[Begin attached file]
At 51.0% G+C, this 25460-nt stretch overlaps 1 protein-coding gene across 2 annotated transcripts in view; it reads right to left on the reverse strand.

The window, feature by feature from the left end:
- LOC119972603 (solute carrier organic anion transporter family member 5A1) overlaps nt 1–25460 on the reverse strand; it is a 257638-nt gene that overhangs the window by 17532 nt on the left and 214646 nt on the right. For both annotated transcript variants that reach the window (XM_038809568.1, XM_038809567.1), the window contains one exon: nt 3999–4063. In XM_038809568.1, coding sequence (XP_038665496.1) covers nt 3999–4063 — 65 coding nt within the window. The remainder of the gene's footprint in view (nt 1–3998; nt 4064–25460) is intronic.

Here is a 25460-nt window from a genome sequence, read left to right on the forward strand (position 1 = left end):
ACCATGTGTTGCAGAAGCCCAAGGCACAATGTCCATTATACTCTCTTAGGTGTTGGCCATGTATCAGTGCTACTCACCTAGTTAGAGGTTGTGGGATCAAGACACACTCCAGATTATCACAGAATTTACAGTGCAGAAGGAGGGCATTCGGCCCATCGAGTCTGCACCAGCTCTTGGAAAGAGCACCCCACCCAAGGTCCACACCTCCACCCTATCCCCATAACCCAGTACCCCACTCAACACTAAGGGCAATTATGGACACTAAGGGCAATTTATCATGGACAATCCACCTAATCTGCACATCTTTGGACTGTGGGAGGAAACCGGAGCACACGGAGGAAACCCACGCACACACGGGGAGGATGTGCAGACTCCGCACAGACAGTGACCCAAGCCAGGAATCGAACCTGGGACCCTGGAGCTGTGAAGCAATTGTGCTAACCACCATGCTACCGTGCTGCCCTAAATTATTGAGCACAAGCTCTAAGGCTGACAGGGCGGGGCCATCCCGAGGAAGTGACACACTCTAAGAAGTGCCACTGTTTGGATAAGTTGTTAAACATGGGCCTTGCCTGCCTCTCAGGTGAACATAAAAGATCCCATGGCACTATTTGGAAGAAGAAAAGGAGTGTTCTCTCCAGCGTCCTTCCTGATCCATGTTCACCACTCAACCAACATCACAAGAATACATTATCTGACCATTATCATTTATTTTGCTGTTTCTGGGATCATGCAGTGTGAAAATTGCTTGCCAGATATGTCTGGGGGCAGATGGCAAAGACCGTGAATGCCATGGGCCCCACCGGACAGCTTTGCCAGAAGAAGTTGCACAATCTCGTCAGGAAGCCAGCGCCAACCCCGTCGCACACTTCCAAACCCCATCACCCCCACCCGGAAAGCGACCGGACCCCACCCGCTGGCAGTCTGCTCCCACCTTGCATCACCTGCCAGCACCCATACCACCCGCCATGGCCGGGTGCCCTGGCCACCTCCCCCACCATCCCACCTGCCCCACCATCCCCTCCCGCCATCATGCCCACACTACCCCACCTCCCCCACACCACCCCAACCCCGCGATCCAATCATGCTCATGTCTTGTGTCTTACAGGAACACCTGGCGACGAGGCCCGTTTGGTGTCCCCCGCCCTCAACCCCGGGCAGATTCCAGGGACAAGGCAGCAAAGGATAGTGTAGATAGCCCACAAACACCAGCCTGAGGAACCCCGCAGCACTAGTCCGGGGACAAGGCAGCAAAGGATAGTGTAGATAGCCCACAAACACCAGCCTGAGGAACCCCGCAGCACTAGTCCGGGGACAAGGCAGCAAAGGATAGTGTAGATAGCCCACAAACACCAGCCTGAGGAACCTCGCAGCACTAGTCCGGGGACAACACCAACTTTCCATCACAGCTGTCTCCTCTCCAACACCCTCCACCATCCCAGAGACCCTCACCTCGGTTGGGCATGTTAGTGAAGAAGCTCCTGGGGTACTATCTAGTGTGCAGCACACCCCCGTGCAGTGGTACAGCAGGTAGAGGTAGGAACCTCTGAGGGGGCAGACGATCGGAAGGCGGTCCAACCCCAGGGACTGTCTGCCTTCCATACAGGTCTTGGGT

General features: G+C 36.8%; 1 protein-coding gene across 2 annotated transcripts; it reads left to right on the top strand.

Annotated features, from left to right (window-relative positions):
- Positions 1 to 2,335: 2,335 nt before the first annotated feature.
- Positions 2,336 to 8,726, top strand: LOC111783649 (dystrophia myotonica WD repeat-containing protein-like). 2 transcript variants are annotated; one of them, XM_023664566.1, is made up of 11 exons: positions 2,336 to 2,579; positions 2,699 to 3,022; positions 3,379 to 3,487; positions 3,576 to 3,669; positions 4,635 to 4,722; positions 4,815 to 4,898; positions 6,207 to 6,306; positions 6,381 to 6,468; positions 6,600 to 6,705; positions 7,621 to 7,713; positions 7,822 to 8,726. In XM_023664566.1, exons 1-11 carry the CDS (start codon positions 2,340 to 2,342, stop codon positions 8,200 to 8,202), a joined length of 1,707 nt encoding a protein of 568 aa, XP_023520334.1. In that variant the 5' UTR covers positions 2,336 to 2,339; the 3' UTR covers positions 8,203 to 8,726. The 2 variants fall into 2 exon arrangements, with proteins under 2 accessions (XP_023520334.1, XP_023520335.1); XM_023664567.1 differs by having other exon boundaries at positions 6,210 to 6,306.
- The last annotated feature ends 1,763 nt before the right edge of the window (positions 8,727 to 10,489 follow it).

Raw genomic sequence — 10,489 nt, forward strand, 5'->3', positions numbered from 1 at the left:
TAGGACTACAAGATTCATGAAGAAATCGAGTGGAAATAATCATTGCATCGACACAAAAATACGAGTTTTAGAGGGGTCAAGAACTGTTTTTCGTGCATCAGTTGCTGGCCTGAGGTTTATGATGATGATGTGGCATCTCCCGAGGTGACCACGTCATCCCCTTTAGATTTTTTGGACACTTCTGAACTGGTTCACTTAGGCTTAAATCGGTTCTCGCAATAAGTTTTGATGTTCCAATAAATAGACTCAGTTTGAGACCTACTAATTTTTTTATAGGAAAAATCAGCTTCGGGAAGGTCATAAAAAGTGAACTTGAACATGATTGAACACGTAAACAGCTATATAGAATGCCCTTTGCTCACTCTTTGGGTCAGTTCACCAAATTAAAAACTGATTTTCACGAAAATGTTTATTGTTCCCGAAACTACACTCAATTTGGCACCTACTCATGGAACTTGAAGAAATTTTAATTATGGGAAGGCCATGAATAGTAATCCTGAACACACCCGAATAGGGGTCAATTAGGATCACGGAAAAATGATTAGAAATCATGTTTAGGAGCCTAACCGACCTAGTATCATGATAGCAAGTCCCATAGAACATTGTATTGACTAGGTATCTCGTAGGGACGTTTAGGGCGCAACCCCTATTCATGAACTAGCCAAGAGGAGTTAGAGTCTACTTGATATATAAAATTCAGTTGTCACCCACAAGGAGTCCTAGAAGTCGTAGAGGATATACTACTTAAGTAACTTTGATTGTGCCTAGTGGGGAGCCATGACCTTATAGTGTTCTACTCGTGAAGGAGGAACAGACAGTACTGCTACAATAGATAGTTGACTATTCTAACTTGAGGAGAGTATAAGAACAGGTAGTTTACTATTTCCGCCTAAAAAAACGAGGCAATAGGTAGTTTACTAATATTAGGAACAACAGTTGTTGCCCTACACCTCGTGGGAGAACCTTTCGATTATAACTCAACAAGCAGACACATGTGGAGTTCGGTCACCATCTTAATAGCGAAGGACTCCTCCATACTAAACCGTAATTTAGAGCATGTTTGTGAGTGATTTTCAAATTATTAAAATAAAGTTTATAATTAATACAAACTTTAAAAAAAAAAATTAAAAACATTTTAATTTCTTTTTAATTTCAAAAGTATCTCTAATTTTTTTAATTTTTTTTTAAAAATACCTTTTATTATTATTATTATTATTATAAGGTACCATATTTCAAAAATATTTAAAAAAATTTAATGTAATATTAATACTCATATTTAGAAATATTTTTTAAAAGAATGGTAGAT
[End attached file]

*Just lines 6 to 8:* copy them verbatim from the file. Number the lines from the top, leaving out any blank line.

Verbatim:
General features: G+C 36.8%; 1 protein-coding gene across 2 annotated transcripts; it reads left to right on the top strand.

Annotated features, from left to right (window-relative positions):
- Positions 1 to 2,335: 2,335 nt before the first annotated feature.